View more on these topics

Housebuilders “unfazed” by Brexit as demand holds strong

House-Building-Construction-700.jpgPersimmon, Taylor Wimpey and Barratt Developments have all claimed that demand for houses remains strong as they posted results last week.

The Share Centre currently recommends all three companies as a ‘hold’ and advises investors to remain vigilant as the Brexit story continues to unfold.

Investment research analyst Helal Miah says: “Persimmon was the first of the housebuilders to update the market last week, in which it stated that demand for houses has actually increased since the EU referendum last June with the forward sales book up 12 per cent on this point last year to £1.23bn. The group’s confidence was underlined by news that it has acquired a further 18,700 plots and opened 255 new development sites during the year.

“This positive trend continued into this week, in regards to Taylor Wimpey’s statement at least. The company, which is one of the biggest house builders in the country, noted that it was ‘unfazed’ by post-referendum uncertainty in the market, predicting that its profits will be at the higher end of analysts’ expectations. The average selling price of homes increased by 13 per cent to £286,000, and it ended the year in a strong position with more cash than last year, even after paying dividends.

Miah continues: “Barratt Developments was also keen to highlight that overall market conditions were healthy with strong demand for new homes, indeed total forward sales were up 15.8 per cent. However, the group’s heavy reliance on the London property market has presented some headwinds, in particular in regards to its full year targets with the group subsequently airing a cloud of concern.

“Despite the worthy forward looking prospects, good consumer confidence, mortgage availability and ongoing government support, there remains an air of uncertainty around the housebuilders.

He adds: “Investors interested in the sector will undoubtedly be more than aware that these companies suffered in the immediate aftermath of the Brexit vote back in June, and this led to the sector as a whole becoming more cautious. Indeed, the unknown impact from the Brexit negotiations will continue at least through 2017 and likely until the United Kingdom leaves the European Union, and this timeframe is uncertain.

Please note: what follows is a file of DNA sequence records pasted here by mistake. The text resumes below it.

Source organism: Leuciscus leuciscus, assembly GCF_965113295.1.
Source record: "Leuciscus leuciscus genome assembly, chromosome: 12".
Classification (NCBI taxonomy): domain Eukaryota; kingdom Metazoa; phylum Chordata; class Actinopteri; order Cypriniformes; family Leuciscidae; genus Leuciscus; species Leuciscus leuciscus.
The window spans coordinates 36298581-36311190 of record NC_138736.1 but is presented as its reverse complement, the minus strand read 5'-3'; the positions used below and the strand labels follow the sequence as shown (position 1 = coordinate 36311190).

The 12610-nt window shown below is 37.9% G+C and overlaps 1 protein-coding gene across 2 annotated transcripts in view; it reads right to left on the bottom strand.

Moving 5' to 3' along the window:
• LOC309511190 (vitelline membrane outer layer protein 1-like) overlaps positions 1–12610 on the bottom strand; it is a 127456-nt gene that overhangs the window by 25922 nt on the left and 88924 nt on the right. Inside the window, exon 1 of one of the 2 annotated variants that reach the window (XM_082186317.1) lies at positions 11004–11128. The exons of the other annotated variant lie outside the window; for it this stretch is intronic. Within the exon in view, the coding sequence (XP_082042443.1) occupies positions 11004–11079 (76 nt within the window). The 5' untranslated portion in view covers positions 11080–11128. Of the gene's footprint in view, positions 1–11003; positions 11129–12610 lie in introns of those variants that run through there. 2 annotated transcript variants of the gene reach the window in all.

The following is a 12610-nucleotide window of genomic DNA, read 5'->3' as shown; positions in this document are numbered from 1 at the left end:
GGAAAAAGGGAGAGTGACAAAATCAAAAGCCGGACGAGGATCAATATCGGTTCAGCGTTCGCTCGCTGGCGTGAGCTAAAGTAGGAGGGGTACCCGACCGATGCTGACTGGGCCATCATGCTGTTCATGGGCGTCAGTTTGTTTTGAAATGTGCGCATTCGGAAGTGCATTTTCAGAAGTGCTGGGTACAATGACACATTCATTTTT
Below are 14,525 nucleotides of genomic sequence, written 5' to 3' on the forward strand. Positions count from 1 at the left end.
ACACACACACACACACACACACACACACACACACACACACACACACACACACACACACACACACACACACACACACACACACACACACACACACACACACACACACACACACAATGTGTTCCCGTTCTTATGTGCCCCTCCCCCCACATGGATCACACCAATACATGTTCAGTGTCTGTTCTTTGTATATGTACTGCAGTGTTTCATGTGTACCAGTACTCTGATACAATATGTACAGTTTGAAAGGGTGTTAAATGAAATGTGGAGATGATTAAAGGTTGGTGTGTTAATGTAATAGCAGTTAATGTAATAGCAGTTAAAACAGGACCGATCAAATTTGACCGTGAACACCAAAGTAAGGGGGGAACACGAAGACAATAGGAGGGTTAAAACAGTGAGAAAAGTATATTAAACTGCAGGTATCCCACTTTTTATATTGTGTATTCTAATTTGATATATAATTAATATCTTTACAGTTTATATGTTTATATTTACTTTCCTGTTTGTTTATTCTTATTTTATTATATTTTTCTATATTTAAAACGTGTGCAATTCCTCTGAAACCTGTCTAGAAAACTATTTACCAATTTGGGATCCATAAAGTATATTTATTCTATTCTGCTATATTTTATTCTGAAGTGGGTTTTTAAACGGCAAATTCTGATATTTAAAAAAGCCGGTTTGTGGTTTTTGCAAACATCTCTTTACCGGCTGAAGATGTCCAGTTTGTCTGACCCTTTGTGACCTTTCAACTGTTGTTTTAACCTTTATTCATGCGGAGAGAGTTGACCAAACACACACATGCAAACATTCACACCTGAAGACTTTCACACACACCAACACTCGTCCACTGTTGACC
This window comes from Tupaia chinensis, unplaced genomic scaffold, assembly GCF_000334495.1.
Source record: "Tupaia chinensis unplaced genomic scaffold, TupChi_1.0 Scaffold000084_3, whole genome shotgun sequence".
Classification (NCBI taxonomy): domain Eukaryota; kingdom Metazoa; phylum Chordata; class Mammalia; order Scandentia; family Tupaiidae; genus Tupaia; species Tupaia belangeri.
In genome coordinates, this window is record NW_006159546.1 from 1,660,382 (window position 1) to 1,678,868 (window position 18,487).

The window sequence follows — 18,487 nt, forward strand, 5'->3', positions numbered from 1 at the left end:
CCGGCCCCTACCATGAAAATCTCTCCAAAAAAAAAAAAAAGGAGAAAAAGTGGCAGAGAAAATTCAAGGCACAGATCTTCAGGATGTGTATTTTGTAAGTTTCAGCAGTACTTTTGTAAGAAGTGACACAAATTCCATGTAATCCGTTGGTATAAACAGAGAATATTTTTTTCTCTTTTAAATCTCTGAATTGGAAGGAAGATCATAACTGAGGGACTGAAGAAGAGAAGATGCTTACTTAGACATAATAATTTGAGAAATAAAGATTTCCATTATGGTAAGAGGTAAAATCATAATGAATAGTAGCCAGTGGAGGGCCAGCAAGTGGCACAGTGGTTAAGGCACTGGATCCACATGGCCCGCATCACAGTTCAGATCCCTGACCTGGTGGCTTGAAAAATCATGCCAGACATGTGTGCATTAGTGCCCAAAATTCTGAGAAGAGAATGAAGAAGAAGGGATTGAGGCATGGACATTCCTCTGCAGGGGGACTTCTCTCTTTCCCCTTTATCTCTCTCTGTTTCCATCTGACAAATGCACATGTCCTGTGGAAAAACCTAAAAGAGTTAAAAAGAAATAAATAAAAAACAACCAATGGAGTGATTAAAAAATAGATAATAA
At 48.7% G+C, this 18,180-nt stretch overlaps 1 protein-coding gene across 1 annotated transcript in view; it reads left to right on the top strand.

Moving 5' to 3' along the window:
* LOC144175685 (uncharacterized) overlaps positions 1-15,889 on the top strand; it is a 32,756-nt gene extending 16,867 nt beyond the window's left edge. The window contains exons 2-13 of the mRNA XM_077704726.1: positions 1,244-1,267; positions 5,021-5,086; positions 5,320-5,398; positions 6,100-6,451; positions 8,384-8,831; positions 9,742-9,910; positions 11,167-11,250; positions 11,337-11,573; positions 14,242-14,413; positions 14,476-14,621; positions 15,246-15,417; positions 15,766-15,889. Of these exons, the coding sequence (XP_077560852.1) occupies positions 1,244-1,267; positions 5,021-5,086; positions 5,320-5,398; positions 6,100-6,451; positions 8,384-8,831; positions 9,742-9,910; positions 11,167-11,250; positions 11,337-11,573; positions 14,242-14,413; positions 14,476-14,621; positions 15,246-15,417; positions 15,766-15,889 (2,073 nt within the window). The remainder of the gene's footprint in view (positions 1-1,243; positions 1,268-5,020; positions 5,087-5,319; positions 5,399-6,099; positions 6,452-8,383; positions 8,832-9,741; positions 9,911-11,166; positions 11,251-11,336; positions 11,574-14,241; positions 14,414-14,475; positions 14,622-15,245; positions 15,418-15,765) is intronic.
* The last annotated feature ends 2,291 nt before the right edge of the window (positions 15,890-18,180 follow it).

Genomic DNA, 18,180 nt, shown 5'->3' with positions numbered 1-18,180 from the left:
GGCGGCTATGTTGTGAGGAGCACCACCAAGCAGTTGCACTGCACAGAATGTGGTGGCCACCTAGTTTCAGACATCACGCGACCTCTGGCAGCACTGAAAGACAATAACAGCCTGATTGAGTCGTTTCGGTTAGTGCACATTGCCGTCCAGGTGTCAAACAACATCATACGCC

“We would advise investors interested in the sector to keep their wits about them. Although housebuilders are still acquiring land banks and plots, companies as well as analysts remain vigilant, especially those with more of a London focus such as Barratt Developments.”



Advisers call for standalone equity release qualification

More than 60 per cent of Society of Mortgage Professionals and Personal Finance Society members support the idea of a standalone equity release qualification to enable pensions and investment advisers to sell the products without having to be fully-qualified mortgage advisers. Currently advisers must be mortgage-qualified up to level three in order to advise on equity release. […]


Foundation Home Loans to begin residential lending in 2017

Buy-to-let specialist lender Foundation Home Loans will begin residential lending this year, according to new director of marketing Jeff Knight. Knight, who joined Foundation last week. says Foundation will start small with its residential lending. He says: “At some point this year we will be implementing a simple residential proposition. For the forseeable future, buy-to-let […]


Santander to pay retention proc fees from March

Santander for Intermediaries has today announced plans to pay mortgage brokers a procuration fee of 0.2 per cent on retention business. The roll-out of payments across networks and mortgage clubs will start from March 1 and be fully in place by the start of July. Procuration fee payments will be paid on all retention business […]

India budget: BJP focuses on growth

By Kunal Desai, Head of Indian Equities

With markets kept open on Saturday, finance minister Arun Jaitley delivered a promising budget focused on growth and decentralisation. While many complained about a six-day working week, there was much to be pleased about and the markets rallied in the afternoon to finish in the green.


Neptune video: Abenomics: the impetus for Japan’s fast-track recovery?

The remarkable performance of the TOPIX over the past year has caused many sceptical equity investors to look again at the Japanese market. These returns have come despite very significant problems facing the Japanese economy. Chris Taylor, manager of the Neptune Japan Opportunities Fund, discusses these problems and whether Abenomics will be able to overcome them, enabling the market to continue to rise.

In the video, Taylor addresses the following:

• The size and speed of Japan’s unprecedented monetary policy
• Abenomics and the implications should it fail
• Corporate Japan and beneficiaries of government policy


News and expert analysis straight to your inbox

Sign up